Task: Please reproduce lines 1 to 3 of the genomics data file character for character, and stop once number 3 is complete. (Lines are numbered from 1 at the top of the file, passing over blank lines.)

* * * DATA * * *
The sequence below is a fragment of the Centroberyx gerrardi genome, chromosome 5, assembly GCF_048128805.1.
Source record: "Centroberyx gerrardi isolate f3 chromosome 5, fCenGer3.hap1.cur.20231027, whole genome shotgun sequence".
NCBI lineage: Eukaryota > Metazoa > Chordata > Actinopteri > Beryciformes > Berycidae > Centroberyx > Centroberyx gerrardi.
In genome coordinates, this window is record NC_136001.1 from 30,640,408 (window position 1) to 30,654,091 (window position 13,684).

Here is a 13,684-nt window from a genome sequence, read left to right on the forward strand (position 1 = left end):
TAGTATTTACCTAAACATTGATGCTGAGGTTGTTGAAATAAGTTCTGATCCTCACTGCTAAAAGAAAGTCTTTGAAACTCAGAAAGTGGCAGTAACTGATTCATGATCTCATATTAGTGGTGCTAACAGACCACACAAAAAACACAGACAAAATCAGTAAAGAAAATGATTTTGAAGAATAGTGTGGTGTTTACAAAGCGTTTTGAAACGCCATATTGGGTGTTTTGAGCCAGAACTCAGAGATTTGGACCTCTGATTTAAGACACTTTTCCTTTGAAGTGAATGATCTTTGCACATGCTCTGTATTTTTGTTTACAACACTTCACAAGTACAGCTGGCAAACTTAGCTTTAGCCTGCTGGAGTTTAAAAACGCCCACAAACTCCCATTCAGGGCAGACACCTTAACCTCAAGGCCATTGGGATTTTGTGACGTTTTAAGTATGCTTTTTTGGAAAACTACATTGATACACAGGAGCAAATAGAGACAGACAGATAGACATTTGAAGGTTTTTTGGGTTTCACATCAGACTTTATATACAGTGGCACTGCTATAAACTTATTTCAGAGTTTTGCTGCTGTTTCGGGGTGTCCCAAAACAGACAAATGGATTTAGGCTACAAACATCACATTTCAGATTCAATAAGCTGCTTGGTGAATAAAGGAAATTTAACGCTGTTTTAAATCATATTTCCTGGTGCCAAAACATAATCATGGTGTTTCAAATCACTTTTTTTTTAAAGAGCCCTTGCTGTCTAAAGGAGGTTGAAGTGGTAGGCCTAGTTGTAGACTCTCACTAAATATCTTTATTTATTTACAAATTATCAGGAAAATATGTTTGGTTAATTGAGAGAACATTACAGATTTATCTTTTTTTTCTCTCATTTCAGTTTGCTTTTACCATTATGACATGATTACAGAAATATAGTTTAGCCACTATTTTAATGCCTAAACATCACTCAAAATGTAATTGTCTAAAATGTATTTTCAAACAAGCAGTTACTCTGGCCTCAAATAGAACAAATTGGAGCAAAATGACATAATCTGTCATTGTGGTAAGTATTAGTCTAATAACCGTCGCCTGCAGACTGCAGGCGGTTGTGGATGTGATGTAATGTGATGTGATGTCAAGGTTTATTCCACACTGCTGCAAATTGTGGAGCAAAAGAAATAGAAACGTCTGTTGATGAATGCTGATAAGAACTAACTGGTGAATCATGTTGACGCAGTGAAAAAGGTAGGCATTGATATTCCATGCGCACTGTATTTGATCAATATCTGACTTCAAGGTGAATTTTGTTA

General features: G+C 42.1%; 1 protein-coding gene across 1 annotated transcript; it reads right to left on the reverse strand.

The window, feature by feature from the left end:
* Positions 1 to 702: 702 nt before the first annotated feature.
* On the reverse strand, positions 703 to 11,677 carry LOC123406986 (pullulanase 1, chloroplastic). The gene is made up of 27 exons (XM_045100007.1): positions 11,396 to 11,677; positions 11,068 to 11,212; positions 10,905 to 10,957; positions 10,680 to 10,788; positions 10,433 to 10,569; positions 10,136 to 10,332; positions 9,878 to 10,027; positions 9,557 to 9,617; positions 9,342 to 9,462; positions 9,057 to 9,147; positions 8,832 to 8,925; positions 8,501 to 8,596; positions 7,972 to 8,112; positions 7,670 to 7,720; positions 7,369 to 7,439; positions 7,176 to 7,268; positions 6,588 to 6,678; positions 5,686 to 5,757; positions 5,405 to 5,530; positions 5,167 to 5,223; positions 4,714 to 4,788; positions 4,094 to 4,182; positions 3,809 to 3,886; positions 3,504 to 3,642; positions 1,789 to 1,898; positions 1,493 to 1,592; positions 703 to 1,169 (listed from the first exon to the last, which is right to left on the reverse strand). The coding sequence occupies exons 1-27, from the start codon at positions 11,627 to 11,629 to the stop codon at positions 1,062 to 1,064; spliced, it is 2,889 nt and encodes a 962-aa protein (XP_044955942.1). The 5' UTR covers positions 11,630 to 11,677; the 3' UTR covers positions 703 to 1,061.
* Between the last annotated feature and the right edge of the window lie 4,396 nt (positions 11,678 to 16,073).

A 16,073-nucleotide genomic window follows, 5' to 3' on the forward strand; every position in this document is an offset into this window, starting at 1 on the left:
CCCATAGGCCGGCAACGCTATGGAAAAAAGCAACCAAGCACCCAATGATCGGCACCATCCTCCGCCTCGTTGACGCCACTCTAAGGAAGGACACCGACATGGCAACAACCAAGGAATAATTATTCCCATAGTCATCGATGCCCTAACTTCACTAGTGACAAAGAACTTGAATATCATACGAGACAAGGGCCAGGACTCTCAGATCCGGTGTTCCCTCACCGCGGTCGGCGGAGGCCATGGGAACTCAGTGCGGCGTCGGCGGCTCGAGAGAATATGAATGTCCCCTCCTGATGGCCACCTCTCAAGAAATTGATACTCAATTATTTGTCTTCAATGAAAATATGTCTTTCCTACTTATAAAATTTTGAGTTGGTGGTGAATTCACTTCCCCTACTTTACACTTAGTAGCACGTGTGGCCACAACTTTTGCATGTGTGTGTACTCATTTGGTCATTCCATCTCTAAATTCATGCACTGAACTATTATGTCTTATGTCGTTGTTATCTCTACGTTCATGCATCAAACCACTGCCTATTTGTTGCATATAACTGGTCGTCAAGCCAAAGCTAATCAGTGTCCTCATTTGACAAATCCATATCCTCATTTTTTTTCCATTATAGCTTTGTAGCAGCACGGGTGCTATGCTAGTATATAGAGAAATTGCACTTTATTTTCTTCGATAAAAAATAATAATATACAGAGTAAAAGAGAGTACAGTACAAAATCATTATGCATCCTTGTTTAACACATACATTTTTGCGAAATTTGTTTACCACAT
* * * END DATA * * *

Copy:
The sequence below is a fragment of the Centroberyx gerrardi genome, chromosome 5, assembly GCF_048128805.1.
Source record: "Centroberyx gerrardi isolate f3 chromosome 5, fCenGer3.hap1.cur.20231027, whole genome shotgun sequence".
NCBI lineage: Eukaryota > Metazoa > Chordata > Actinopteri > Beryciformes > Berycidae > Centroberyx > Centroberyx gerrardi.